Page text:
Instead, Johnson, alongside producer Benny Grotto (Ben Folds, The Magnetic Fields), chopped it down to 10 measures. “It ended up being like a Jefferson Airplane kind of thing,” she remarks. “Originally, it was a sad song. I felt that vibe come across on the acoustic guitar. When I did it with the full band, it added so much depth to it, and we actually swapped a couple of the chords. It gave it a whole different vibe that doesn’t capture the same feeling. I think it’s almost more hopeful.”
Musically, Blue Hour is a testament to Johnson’s fearlessness to go big. She’s already gone home, so she has nothing else left to lose. “Merry Go Round,” a breakup-turned-self-love anthem, sends electrifying sparks directly into the Milky Way, whereas “The Sound” creeps along the dirt like a black widow spider, a sinister force that’s near unstoppable. Once the percussion swoops in, it’s almost like the throbbing heartbeat from Edgar Allan Poe’s “The Tell-Tale Heart.”
As with the entire record, the demo process for this song began in GarageBand, working as though she were building a song with her unplugged electric guitar. “I just started plugging it into my computer and recording it and then adding a drum track and then adding synth lines. I wasn’t even using a real keyboard, and I didn’t actually know what I was doing,” she says.
It sounded cool, though. Yet in the song’s early form, it was “actually the weakest [song]. It wasn’t hitting the way I wanted it to.” To get some feedback, she sent the bare bones over to her guitarist and frequent collaborator Steph Curran, who “added some really cool synth lines in the background that really drove it. I really wanted it to be spooky and have kind of a ‘game over’ noise in the beginning and at the end.”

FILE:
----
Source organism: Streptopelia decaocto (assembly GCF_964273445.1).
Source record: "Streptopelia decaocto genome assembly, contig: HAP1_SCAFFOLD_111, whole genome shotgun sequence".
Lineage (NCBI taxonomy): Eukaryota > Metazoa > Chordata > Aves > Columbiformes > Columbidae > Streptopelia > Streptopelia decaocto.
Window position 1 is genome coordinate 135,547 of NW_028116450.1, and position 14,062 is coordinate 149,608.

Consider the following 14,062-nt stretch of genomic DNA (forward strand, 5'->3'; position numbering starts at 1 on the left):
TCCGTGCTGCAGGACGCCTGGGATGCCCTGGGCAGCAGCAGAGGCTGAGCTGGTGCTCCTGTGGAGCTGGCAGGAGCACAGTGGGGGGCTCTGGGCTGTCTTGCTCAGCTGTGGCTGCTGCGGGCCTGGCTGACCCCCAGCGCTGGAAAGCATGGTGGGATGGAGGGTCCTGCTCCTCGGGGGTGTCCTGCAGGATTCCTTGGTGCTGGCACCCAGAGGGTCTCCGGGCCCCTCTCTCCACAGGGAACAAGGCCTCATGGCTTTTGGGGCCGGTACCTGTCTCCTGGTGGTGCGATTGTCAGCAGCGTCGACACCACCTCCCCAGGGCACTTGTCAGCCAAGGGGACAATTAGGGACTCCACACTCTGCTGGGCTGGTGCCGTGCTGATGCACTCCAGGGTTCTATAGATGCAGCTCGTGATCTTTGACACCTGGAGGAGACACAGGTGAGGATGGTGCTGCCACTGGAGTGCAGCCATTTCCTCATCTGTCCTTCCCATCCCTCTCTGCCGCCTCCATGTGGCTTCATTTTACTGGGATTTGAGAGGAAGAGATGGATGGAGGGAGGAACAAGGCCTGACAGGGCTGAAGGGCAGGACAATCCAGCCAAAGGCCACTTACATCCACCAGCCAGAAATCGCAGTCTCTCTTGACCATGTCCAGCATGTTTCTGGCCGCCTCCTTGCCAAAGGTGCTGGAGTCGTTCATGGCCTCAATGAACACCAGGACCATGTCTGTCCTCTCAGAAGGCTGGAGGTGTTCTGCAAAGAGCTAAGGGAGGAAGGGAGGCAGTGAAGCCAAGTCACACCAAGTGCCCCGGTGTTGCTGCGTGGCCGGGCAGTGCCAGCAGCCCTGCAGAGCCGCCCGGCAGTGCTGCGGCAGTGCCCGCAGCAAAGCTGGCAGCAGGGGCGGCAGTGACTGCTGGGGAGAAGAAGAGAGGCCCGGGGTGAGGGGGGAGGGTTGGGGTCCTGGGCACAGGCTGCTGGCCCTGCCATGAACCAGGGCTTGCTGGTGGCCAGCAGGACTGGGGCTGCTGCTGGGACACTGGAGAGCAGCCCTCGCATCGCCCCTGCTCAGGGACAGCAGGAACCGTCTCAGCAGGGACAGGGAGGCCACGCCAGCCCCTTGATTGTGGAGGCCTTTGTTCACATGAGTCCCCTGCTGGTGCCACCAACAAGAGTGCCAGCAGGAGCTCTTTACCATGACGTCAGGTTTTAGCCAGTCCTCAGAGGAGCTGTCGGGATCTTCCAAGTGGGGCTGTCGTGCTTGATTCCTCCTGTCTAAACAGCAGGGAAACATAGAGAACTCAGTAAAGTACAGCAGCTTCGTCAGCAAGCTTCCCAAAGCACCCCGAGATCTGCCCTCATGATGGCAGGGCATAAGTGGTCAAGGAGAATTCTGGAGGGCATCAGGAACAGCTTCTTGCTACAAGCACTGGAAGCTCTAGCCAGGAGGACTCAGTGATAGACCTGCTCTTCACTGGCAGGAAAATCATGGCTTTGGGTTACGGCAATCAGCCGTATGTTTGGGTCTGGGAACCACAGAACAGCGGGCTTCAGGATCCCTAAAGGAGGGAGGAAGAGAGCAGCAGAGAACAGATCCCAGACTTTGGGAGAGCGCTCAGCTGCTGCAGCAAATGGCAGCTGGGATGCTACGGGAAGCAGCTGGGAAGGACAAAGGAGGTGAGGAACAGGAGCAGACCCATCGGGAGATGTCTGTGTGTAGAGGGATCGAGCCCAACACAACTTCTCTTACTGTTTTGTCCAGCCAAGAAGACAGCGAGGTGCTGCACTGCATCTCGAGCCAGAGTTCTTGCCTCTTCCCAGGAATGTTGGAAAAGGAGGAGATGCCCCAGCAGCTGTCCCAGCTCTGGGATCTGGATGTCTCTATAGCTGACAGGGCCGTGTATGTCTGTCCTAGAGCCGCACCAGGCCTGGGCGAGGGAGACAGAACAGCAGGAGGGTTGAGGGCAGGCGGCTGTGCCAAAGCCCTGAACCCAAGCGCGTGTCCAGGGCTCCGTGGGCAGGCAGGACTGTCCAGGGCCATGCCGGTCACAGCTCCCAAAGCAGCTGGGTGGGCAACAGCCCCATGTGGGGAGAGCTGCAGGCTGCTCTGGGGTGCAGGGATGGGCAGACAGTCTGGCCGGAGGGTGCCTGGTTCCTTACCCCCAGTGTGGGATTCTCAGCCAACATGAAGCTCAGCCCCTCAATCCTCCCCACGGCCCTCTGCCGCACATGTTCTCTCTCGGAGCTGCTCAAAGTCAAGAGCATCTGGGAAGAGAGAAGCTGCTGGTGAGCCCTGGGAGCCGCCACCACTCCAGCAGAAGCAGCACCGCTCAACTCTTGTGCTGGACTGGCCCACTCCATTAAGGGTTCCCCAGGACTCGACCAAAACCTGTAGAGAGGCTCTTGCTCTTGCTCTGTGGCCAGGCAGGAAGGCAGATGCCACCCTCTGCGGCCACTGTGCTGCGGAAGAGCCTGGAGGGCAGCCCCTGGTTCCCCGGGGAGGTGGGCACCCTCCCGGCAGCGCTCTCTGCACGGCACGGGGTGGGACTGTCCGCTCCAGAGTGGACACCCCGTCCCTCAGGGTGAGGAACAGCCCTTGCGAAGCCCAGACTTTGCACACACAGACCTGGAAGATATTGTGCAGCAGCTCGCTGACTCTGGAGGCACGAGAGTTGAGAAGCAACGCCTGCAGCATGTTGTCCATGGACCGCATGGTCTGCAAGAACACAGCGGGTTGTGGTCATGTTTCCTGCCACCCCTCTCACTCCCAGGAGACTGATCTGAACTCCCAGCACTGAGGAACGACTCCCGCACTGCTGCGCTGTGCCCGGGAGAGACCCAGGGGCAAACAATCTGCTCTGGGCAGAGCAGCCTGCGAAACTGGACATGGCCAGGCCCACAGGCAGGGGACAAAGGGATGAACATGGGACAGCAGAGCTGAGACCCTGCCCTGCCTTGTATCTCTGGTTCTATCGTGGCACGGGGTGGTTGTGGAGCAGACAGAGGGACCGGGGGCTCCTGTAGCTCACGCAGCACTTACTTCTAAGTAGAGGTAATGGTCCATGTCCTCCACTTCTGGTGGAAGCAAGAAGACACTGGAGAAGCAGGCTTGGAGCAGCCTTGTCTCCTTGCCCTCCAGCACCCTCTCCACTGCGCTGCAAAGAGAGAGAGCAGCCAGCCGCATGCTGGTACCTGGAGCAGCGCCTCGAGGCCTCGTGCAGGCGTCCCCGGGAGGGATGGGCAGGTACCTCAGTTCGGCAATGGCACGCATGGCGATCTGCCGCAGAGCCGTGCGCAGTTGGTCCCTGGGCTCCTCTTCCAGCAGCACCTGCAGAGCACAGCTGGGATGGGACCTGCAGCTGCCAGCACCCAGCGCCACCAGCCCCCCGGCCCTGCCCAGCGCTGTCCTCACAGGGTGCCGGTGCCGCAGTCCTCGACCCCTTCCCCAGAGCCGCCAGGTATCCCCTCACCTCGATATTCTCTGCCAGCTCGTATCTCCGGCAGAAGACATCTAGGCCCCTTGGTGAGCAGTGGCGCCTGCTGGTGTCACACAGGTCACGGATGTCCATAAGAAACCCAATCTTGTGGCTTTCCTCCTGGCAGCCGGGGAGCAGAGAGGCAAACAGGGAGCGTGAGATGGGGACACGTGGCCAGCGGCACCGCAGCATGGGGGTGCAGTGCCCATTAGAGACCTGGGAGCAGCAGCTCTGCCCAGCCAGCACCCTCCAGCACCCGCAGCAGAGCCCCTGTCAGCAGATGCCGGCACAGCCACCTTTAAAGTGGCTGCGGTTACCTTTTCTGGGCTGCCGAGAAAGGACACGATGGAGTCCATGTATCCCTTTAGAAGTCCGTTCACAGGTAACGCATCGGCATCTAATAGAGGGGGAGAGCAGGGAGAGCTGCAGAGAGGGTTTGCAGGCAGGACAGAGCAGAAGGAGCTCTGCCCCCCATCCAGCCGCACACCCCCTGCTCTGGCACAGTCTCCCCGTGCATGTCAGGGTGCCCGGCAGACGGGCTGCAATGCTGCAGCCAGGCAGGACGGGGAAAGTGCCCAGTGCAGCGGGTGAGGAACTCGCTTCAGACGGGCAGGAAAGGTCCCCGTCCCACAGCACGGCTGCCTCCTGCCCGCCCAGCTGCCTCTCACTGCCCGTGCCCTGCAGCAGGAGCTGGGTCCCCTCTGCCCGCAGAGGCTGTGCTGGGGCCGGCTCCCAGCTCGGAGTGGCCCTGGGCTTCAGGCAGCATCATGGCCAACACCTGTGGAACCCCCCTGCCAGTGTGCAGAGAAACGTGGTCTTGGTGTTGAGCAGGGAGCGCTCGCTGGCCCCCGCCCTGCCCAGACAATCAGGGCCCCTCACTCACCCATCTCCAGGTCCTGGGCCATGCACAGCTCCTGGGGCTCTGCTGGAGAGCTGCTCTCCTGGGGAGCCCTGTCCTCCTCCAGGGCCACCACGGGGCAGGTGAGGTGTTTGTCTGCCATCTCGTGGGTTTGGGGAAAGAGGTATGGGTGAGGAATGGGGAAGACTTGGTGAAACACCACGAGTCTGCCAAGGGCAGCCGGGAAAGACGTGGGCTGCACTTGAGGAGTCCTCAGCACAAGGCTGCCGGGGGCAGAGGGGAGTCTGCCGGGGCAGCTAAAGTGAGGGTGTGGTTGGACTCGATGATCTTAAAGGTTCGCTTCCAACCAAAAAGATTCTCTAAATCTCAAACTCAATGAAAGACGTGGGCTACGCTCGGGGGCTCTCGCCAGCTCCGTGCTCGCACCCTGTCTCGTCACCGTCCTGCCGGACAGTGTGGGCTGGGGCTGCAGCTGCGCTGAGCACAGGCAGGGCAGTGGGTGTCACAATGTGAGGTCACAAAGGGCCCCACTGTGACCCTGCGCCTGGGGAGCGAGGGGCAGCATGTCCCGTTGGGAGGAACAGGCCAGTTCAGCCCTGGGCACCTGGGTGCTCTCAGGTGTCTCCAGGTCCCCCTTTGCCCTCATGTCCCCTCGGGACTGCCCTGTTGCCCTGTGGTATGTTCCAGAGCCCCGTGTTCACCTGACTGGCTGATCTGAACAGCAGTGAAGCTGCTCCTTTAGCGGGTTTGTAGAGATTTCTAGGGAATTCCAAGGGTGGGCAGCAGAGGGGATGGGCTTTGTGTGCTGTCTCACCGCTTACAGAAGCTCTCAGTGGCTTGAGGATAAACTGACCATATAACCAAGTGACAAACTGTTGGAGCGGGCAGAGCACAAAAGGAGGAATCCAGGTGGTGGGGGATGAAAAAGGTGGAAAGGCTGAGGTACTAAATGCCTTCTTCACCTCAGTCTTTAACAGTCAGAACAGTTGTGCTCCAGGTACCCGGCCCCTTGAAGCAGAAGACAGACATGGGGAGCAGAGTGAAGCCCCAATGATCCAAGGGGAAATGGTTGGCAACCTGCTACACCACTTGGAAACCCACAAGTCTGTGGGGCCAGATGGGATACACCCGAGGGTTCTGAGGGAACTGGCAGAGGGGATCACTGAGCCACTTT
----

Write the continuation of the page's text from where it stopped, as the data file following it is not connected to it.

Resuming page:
Drummer Ryan Manning then took a turn to layer on that bottle-rocket-emitting drum kit and percussion. “He’s the hardest hitter, and that’s what that song really needed — to have that momentum behind it,” she says. “It’s my favorite song on the album.”
Blue Hour is far more than a career game changer for Carissa Johnson. It’s a life preserver tossed out into raging waters during one of the most trying times of her life. While navigating a new kind of isolation, she learned to cherish the people in her life far more than she had previously. She also dove into self-help books and started “learning about energy and physics. I’m pretty obsessed with manifestation and quantum physics,” she says. “I had to refocus. I was really feeling scattered and doing so much at once.”
Now, she’s blossomed into a vibrant, passionate human being and further learned “to do the things that really matter,” understanding “my space is worth protecting. I’m worthy of all these things. I was feeling down on myself and not feeling like I was where I wanted to be, from not being able to actually progress in the same ways that I knew.”
With Blue Hour‘s release, she barrels forward with renewed energy. “There have been a lot of moments where I’ve gotten kicked down and had to face a lot of things,” she says. “I’m gonna come out of this and make something better from it. That’s the reason I write and play music, and to hopefully help other people who are going through the same thing. I think that’s where this album was really born from — just wanting to continue doing that and create something great from all the difficulties of the last year.”